The panel featured three proponents of cityhood and three opponents, and there was a nearly-even division among the crowd, pointing to a vote that is not guaranteed to go in the city proponents’ favor. The cities of Dunwoody and Sandy Springs saw overwhelming voter approval for incorporation efforts.
On the pro-side of the arguments were: Stan Segal, a resident, Glianny Fagundo, with Brookhaven Yes, and J. Max Davis, also of Brookhaven yes.
On the other side of the stage sat Jim Eyre, a Brookhaven resident with the Ashford Park Civic Association, and Jodi Cobb and Chuck Konas with No City Brookhaven.
Moderator Joe Earle, Reporter Newspapers managing editor, opened up the form by asking the crowd to keep it civil. The crowd mostly complied, but there were a few instances of crowd members shouting at panelists.
The dominant themes of the night included whether incorporation will lower taxes, as a study by the Carl Vinson Institute suggests, whether DeKalb County is behind a campaign to reject the effort and whether the citizens will have better representation by a smaller government closer to home.
Editor’s note: the comments that follow have been expanded from an earlier version of this article.
Some comments from last night’s forum:
Speaker Introductions: Who you are, and why are you for/against a city?
Stan Segal, Resident in favor of city: I’m a resident of Hampton Hall, and I have been for quite some time. The sort-of epiphany I had was one day I realized that I was one of 135,000 constituents of my local representative. I feel like we don’t have a proper sense of community here. There’s definitely a lack of community.
Glianny Fagundo, Brookhaven Yes: My epiphany came when I was trying to clean up the parks around the area. I couldn’t get any support for the project from DeKalb County. I love cleaning up the parks and helping my friends and neighbors, but I feel that if we had a city, services like this one would be handled with better efficiency, and someone would be there to get things done.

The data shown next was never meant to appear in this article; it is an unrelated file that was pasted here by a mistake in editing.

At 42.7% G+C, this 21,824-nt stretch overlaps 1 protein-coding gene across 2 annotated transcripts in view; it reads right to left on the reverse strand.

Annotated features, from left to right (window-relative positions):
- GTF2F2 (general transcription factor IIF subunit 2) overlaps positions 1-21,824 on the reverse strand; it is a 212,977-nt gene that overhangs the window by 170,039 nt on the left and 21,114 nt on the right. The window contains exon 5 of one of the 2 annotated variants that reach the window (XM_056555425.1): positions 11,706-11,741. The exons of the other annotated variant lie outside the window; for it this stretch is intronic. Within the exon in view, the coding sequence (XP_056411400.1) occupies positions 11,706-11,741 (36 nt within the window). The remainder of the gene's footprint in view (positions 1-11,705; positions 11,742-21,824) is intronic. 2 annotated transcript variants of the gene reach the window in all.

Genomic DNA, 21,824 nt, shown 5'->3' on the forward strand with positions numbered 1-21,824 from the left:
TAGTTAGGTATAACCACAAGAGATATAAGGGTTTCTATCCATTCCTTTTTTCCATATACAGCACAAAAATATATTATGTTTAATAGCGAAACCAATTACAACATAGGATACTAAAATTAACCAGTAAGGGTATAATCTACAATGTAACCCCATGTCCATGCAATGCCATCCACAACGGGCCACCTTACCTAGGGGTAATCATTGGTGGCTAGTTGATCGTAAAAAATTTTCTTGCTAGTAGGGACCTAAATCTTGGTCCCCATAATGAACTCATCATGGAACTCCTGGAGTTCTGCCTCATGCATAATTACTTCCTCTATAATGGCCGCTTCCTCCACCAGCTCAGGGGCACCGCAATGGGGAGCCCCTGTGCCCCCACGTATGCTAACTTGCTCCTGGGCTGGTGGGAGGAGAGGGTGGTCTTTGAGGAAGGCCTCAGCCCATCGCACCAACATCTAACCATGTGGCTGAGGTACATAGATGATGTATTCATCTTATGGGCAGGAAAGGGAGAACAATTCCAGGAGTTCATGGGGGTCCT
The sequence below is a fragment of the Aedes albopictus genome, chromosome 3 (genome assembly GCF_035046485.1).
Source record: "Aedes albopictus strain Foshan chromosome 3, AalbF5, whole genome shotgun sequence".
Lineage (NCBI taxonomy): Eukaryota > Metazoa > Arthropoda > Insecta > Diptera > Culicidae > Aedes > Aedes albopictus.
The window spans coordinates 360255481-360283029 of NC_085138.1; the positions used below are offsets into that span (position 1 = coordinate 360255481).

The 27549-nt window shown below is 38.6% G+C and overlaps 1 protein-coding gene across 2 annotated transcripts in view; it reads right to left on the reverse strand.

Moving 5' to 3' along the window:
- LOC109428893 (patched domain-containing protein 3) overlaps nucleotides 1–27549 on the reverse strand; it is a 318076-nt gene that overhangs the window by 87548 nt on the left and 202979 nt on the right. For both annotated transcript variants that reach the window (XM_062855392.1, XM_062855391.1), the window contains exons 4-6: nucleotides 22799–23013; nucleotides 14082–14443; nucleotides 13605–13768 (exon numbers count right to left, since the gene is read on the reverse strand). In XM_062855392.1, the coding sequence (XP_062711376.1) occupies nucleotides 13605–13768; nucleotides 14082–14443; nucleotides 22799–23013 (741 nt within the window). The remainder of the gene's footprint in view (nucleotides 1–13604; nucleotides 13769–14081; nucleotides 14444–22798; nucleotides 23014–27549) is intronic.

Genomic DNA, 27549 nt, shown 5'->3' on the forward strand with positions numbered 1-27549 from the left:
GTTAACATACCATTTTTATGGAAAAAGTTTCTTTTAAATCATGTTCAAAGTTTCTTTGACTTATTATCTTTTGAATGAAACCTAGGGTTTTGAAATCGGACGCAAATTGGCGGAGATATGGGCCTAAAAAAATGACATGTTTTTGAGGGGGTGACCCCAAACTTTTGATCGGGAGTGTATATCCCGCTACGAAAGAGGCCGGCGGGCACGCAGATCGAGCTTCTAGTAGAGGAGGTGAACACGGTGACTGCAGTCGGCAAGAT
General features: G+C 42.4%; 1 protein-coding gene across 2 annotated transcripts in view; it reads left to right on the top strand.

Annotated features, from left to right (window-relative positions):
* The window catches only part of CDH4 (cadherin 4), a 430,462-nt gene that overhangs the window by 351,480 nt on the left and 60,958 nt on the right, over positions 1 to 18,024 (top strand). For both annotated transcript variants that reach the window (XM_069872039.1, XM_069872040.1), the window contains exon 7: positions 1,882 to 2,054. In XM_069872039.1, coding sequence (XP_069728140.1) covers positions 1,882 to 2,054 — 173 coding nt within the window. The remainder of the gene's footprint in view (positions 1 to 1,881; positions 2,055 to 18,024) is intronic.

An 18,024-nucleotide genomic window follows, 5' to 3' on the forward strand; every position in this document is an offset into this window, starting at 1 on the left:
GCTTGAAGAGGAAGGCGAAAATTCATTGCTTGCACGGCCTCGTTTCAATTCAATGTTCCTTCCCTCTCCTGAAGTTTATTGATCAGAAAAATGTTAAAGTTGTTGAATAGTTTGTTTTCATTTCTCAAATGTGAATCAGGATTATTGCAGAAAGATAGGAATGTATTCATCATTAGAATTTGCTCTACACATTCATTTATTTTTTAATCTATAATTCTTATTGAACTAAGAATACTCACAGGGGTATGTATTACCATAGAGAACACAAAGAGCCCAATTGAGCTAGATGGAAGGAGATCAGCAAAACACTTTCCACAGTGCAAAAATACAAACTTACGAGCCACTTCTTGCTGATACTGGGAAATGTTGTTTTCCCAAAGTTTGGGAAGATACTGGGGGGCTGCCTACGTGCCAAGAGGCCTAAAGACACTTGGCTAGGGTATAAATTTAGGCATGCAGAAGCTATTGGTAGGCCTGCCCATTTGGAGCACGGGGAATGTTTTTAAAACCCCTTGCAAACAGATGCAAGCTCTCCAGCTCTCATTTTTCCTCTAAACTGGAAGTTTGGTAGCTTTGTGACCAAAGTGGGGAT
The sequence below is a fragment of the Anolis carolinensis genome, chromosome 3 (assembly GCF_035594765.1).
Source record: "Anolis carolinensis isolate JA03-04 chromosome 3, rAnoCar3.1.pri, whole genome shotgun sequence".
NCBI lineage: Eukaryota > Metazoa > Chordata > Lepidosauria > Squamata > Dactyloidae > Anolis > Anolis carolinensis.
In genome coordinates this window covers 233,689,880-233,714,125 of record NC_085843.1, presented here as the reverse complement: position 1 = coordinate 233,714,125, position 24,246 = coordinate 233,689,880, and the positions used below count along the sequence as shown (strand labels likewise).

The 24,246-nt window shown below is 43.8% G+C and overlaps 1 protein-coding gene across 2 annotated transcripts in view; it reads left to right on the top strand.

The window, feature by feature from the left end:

J. Max Davis: Brookhaven Yes: We don’t have the representation and the control we need. I trust you people, the residents of Brookhaven, more than I do those politicians down in Decatur.
Jim Eyre, Ashford Park Civic Association, opponent of city: I have lived in DeKalb County since 1985. I haven’t had any sort of epiphany, but I think there are so many things wrong with the current plan for a city that I can’t support it. At the end of the day with the city of Brookhaven, I can expect my taxes to be higher and my police force to be less.
Jodi Cobb, No City Brookhaven: My biggest issue is, why do we need this? Why do we need a city? How can we begin to contemplate a city when 2/3 of its historic district would be in the city of Atlanta? I understand the two major issues to be finances and safety. I know all about safety concerns; I live very close to Buford Highway, and I hear gunshots at night. In fact, the other night I heard a gunfight. But I have so many doubts about the plans for the new city. And my mama always said, if you have doubts, don’t do it. If you have doubts, vote no.
Chuck Konas: No City Brookhaven: The plan for the city is wrong on so many different fronts. From a regional planning standpoint, we’re fragmenting our area and decreasing development for businesses. We have 64 different mayors in the area, and they’re all representing separate interests. How does that present a united front to get more businesses to come to the area? Look at what other cities are doing: Athens and Clarke County are uniting their governments, not separating them, in order to make it easier for citizens. A city will be less efficient and will coast us more.
Q: The proponents of a city often cite better political representation as one of the benefits. For the opposition, how could a city not provide better political representation?